The organic food industry has been growing rapidly for the past several years. From 2003 to 2009 the organic food market increased 142% from $2.1 billion to $5.2 billion in 2008. (Organic Food-US-October 2008, Mintel) Even with the steep downturn in the economy, sales of organic foods are expected to continue growing, but at a slower pace. As Barbara Haumann of the Organic Trade Association puts it, “It may be fair to say that sales will continue to grow, but at a slower rate – but when you figure that sales have been growing phenomenally for so many years, it even makes sense that they can’t continue to grow exponentially.” (Supermarket News, February 9, 2009)
Organic sales are only part of the story. Consumers are becoming more educated about food choices. Factors such as the carbon footprint that a particular food represents are playing an increasing role in consumers’ decision making. Ironically, even the major players like Wal-Mart, Dean Foods, and Costco are pushing ‘sustainability’ with their suppliers. They are exploring having individual food items list their carbon footprint.
Organic is important to many consumers, but so are local and transparent choices. Food safety plays an increasingly important role in consumer preferences. With all of the food recalls and scares of late (spinach, jalapenos, tomatoes, hamburger, peanuts) consumers are spending their dollars more diligently. The shear scale of these recalls boggles the mind. For instance, in 2007 the Topps Meat Company recalled 21.7 million pounds of hamburger due to possible E. coli contamination. The real appeal of small-local farms is that consumers can actually see where their food comes from, meet the people that produce it, and not be overwhelmed by the ‘scale’ of the operation.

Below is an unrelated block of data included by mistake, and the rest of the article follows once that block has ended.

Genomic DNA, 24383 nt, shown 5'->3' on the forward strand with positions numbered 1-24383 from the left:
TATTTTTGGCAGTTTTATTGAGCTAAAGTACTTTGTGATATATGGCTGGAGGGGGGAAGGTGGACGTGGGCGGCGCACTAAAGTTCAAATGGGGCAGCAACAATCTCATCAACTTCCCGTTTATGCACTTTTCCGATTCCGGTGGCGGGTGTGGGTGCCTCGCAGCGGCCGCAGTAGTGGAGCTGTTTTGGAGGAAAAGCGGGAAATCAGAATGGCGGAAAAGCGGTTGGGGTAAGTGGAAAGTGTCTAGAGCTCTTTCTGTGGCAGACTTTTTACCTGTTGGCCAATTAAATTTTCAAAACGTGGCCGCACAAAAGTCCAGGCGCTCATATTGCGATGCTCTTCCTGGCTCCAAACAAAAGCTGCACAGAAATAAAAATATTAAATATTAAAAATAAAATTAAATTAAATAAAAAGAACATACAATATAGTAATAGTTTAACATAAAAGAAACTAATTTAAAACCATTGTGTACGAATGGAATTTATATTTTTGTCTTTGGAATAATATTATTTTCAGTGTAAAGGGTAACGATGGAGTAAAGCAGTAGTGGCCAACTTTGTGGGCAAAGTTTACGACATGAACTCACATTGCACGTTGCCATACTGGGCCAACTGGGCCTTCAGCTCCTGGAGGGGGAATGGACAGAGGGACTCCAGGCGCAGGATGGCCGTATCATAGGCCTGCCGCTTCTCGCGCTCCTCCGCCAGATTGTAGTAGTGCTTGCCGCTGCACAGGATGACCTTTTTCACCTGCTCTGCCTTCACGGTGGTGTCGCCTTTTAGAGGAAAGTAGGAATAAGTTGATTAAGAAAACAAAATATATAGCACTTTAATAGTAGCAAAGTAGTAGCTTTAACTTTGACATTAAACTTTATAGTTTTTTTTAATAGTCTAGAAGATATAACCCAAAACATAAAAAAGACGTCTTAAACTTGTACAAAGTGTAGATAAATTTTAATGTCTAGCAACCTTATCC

Raising grass fed beef mimics the production model of bison and other wild herbivores. The foundation of this model is lush, high organic pastures that are able to store vast amounts of carbon. “If every cow producer in the country would use this model, in less than 10 years we would sequester all the carbon that’s been emitted since the beginning of the industrial age. It’s really that simple. Without question, grass-finished, mob-stocked beef is the most efficacious way to heal the planet.” (Joel Salatin, March, ’09, OpEdNews)
The real strength of Grass Roots Farm is its proximity to a local, well-informed public, and the underlying emphasis on working with nature through low-input agriculture. The beef produced carries a small carbon footprint, is humanely raised, is healthy, and totally pleasing to the palate. In these times of million-pound hamburger recalls and animal abuse horror stories, Grass Roots Farm offers a sane alternative.